July 10, 2020
BY GERALD M. BRADSHAW
Bradshaw College Consulting
Dear Mr Bradshaw,
I will be a high school senior in the fall. Spending the majority of the second semester of my junior year online has certainly changed my college search plans which called for campus visits this summer.
My academic strengths are leading me to a school that excels in preparing students for careers in business that might require a graduate degree. My SAT score is 1400 and I have a 3.5 unweighted GPA.
I am not sure how to choose the college that is right for me. How do you suggest I structure my search? Are college rankings helpful?
Choosing The Right College A DEfining Moment In Life!
You are correct in that it is important to choose a school that is right for you. However, in offering my advice, I want to play down the notion that deciding which college to attend amounts to a defining moment in your life. It does not.
Would you be better off at Penn than at UC Berkeley or at Columbia rather than the University of Chicago? College ranking or name recognition is not a predictor of the personal fulfillment you will gain at a school. It is the area of study you choose and your accomplishments (both social and academic) at the college of your choice that matter. Is there a measurable tool that can help you make a decision? In my opinion there is not.
I have had some clients whose parents use a spreadsheet to plot the value of attending a potential college to within a thousandth of a percentage point. The categories they use include a school’s place in the national rankings, the quality of the faculty, department name recognition, powerful alumni—the list is almost endless. They also factor in geographical location, diversity stats and the number of Nobel Laureates connected to the school.
Take the Nobel stat for example, UC Berkeley ranks third on the list of Nobel Laureates while Columbia ranks sixth. Does that mean that UCBerkeley is better than Columbia? Not necessarily.
Adding to the pressure of students who are making college choices are parents who become obsessed with getting their children into specific colleges. Harvard ranks at the top of every list for the Ivy League. The aura surrounding Harvard and the perceived benefits afforded students are greatly exaggerated, and in particular are unsubstantiated if you compare future income differentials with other college graduates. University of Notre Dame ranks near the top of the list for sheer alumni loyalty in the Midwest but is that a reason to go there?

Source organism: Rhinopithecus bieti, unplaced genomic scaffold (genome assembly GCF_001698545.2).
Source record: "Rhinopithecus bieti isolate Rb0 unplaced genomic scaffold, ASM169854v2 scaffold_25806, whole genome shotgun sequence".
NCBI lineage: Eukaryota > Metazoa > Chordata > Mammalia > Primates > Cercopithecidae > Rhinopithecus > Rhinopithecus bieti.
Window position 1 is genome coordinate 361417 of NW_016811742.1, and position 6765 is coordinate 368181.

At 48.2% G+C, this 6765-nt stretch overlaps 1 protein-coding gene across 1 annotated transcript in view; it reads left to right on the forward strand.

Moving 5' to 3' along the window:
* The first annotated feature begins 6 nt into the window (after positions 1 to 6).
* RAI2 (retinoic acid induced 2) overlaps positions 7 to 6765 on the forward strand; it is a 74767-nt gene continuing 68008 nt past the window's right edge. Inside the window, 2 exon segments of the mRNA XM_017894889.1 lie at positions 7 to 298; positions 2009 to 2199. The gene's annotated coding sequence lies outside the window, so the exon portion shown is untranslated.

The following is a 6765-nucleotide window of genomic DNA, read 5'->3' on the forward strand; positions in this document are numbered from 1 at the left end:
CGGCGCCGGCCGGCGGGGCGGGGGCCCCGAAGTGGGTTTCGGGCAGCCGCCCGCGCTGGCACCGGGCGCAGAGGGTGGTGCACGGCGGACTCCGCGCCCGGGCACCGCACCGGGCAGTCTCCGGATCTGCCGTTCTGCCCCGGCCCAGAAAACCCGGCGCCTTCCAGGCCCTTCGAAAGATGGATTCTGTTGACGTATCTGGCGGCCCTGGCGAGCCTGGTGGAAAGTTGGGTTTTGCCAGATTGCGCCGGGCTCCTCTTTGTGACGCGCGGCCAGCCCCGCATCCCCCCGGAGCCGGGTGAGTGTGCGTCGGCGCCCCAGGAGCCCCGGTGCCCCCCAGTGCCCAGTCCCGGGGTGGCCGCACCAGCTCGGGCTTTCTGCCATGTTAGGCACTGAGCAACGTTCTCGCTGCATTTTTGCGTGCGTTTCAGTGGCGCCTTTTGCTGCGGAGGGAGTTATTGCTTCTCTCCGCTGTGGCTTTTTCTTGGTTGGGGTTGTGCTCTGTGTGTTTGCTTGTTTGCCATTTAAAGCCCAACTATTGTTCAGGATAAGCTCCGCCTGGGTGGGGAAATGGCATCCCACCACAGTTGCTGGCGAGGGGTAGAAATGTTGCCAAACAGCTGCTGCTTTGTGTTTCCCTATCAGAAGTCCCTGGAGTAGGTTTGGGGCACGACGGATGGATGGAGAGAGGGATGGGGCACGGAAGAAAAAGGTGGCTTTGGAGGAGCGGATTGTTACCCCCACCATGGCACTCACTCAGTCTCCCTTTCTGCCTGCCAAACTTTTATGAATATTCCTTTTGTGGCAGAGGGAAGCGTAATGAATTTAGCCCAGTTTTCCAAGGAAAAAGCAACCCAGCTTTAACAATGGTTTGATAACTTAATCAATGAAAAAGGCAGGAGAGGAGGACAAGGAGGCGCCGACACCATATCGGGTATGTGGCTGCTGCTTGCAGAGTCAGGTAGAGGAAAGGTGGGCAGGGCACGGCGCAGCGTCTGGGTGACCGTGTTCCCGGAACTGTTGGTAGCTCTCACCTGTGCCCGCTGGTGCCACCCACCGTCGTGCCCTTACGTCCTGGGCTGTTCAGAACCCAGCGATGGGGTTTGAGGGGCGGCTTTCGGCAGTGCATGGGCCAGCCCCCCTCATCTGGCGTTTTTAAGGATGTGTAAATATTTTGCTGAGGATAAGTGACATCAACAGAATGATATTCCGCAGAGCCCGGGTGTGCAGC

College admissions applicants for the Class of 2024, despite finishing their senior year in high school largely in absentia, had it relatively easy when it came to admittance because of all of the uncertainty’s schools are facing with the pandemic. No one has a handle on how many international students will be able to attend this fall. It is felt that many students (both foreign and domestic) are considering a gap year before committing to a school because they were unable to visit the schools of their choice. Virtual visits are no replacement for a physical campus visit.
All of this means that when you apply for the College Class of 2025 you will be in a pool with those who have taken a gap year as well as an increased number of international applicants. Determining what to do as you move forward in a post-COVID world means that you have to stay up-to-date with higher education trends on a regular basis. Your academic record is strong so you should be able to gain admission to the school of your choice.
U. S. News and World Report lists Stanford and the University of Pennsylvania’s Wharton in a tie for the top business schools in the country. Northwestern University and the University of Chicago as third and fourth, and MIT and Harvard at five and six. Rounding out the top ten are Columbia, Yale and NYU. There are many state schools whose programs are also worthy of exploring.
Ultimately, no matter wherever you choose to go to college, a degree from an elite college will not put you ahead in life if you are lazy and unimaginative. An outstanding performance at a lesser-known college will trump a lackluster effort from a top college and this levels the playing field. Keep this in mind as you go through your options. Your college choice does not define you it will only make it possible for you to discover yourself and prepare you for a fulfilling career.
Gerald Bradshaw is a top US college admissions consultant with Bradshaw College Consulting.
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